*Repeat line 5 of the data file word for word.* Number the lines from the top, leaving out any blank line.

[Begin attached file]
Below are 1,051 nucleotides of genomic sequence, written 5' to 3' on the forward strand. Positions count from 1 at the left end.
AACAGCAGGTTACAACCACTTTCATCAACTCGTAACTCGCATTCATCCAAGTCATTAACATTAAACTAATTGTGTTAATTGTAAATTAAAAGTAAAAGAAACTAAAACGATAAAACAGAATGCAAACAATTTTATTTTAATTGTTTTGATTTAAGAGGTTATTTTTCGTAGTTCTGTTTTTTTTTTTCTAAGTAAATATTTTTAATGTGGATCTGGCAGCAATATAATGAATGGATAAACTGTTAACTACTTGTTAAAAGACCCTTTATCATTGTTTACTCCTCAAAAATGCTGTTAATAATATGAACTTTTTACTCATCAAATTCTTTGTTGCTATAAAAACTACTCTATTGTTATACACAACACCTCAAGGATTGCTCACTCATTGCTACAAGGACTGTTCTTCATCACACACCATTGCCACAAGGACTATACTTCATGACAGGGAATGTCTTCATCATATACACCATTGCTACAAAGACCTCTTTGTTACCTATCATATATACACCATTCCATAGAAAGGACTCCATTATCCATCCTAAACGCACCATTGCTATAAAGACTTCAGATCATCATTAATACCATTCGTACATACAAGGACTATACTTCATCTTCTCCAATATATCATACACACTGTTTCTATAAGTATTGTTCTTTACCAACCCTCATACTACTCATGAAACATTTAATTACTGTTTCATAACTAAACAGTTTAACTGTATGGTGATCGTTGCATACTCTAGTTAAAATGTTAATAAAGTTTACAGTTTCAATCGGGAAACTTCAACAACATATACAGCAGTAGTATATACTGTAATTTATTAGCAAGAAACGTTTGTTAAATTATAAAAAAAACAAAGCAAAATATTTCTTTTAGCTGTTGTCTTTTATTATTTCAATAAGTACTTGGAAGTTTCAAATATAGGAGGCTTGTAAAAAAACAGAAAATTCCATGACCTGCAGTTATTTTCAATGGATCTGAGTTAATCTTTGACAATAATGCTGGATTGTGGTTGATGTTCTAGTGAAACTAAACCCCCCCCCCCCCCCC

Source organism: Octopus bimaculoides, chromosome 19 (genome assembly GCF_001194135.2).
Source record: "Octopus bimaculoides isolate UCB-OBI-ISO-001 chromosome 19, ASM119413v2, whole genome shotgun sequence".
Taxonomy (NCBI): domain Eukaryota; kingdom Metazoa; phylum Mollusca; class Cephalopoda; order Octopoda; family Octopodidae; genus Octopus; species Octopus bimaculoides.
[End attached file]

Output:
Taxonomy (NCBI): domain Eukaryota; kingdom Metazoa; phylum Mollusca; class Cephalopoda; order Octopoda; family Octopodidae; genus Octopus; species Octopus bimaculoides.